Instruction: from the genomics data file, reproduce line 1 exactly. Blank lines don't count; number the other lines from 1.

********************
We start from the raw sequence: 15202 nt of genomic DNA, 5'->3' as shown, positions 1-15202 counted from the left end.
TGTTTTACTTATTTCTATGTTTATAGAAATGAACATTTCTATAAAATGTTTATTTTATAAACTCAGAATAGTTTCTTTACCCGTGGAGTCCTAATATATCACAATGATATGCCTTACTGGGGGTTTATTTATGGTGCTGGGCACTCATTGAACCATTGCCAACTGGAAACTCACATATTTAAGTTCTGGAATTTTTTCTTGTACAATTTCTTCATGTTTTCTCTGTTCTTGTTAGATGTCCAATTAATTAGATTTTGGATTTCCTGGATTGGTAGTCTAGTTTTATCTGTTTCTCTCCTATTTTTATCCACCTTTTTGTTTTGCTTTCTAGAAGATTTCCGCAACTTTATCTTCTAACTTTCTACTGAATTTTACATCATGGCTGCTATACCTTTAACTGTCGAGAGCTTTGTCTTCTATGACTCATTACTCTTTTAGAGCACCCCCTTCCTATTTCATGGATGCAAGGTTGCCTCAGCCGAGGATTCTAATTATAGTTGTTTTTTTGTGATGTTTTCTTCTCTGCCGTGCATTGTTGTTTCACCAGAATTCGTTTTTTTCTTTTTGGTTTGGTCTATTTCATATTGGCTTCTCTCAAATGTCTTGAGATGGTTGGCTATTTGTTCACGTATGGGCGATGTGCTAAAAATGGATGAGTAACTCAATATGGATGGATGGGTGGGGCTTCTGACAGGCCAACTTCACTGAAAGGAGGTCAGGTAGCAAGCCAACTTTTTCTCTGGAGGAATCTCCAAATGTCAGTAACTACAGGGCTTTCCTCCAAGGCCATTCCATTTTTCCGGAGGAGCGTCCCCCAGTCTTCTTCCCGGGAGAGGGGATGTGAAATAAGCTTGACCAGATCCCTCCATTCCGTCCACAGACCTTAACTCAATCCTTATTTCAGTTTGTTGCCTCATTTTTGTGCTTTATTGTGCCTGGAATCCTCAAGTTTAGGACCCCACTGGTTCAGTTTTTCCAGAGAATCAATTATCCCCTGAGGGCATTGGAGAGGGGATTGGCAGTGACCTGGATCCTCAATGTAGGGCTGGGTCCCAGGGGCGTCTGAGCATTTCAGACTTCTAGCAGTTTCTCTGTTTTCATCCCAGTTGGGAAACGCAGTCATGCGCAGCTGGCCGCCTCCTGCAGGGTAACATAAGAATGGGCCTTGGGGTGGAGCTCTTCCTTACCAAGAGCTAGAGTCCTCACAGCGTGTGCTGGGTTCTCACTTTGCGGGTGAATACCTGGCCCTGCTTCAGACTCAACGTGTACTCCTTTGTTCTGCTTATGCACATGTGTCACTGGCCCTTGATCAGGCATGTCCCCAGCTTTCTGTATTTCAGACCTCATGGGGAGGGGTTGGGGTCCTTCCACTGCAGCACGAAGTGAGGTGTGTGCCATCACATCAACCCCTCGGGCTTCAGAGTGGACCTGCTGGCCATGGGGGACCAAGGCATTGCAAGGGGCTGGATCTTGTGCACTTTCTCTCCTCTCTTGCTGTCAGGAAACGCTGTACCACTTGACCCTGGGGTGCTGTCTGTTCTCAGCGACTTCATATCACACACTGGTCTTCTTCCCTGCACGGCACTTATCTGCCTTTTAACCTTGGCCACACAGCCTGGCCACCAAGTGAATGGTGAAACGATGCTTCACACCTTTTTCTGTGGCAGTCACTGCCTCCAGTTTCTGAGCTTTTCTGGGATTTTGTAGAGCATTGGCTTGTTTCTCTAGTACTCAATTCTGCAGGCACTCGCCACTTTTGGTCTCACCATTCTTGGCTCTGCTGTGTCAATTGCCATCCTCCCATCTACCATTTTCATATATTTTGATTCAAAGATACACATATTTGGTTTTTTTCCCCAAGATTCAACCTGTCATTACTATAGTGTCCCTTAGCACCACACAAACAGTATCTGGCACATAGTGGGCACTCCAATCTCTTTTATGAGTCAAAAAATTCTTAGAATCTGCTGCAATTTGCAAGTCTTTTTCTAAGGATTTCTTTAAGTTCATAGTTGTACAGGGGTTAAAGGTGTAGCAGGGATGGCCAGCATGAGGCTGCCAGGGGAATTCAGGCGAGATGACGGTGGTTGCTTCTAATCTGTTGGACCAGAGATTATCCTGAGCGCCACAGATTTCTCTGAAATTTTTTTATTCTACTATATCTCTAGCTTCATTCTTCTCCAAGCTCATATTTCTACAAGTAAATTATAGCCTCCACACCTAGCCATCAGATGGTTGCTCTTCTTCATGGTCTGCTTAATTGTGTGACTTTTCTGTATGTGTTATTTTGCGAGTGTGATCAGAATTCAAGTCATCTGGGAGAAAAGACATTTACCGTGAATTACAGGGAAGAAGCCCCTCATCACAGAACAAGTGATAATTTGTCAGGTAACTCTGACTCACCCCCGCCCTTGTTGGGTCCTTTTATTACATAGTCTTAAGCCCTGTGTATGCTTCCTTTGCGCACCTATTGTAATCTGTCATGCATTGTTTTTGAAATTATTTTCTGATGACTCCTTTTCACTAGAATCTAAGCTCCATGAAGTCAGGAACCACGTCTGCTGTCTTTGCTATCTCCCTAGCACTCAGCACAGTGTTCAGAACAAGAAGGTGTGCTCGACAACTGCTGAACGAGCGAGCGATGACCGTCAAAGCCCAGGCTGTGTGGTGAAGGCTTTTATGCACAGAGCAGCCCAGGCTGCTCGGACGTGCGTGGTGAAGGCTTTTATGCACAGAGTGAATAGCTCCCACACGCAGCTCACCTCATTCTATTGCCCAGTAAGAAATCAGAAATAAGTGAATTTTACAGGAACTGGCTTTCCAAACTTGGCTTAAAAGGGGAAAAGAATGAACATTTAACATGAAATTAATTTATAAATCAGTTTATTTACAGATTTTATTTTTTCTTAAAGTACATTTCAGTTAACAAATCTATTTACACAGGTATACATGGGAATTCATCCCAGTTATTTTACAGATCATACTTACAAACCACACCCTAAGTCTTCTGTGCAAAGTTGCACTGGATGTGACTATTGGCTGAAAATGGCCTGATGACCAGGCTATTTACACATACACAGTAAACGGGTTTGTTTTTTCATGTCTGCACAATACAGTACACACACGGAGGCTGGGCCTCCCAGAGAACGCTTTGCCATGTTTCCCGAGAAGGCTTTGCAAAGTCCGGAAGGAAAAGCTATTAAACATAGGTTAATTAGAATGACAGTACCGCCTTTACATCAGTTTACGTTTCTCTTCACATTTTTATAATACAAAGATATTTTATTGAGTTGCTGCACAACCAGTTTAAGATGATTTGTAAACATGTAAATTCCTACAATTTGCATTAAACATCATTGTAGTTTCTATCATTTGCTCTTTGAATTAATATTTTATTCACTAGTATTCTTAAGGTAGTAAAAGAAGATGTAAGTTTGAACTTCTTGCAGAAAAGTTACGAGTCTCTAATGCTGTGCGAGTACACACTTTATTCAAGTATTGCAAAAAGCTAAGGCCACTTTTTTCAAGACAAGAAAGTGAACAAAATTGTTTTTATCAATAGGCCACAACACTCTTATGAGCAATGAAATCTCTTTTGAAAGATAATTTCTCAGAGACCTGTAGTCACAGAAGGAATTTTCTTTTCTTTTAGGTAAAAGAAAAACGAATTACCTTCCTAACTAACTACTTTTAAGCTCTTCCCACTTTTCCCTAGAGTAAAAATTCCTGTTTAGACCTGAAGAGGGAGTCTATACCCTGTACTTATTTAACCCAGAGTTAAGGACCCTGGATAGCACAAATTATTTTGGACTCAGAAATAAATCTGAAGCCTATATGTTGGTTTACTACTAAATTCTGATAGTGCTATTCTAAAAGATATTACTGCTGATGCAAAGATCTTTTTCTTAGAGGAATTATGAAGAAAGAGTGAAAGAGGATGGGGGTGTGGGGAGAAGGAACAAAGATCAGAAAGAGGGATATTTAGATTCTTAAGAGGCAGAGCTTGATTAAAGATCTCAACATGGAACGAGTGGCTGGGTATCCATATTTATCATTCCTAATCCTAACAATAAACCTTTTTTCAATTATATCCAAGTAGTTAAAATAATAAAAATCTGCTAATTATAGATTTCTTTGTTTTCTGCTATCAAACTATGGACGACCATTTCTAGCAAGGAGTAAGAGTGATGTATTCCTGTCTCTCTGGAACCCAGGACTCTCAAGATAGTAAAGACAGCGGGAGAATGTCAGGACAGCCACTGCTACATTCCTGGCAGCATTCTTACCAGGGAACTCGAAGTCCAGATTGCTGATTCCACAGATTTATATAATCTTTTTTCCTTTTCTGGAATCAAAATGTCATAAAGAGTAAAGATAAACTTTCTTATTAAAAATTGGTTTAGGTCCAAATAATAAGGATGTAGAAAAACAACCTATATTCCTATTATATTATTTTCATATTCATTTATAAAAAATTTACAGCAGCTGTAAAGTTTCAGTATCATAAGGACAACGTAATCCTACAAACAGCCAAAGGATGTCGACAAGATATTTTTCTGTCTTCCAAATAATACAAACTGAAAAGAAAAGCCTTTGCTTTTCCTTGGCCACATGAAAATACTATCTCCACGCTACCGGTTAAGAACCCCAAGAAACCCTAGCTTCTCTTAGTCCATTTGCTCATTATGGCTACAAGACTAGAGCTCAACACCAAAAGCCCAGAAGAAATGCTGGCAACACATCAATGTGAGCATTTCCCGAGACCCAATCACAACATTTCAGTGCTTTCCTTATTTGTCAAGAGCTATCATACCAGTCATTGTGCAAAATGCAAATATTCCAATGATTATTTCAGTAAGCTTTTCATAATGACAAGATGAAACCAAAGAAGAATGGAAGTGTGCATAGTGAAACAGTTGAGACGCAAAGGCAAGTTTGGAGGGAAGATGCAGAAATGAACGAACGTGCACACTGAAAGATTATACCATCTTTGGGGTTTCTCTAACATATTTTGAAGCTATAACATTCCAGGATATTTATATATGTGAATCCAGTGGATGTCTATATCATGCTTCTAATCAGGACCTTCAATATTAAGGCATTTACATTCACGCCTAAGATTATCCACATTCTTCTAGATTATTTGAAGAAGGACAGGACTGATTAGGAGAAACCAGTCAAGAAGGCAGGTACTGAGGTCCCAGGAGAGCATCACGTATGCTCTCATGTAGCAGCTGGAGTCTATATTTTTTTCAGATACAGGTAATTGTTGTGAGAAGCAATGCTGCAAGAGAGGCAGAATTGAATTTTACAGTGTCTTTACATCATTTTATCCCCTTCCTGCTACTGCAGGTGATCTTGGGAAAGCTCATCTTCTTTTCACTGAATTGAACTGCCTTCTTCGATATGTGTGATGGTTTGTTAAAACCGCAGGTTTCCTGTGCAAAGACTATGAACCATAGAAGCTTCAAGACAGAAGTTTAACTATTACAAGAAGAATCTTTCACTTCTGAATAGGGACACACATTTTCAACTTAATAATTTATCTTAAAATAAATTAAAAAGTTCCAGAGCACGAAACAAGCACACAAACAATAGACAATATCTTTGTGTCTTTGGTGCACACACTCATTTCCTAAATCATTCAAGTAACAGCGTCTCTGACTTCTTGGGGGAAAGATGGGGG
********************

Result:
We start from the raw sequence: 15202 nt of genomic DNA, 5'->3' as shown, positions 1-15202 counted from the left end.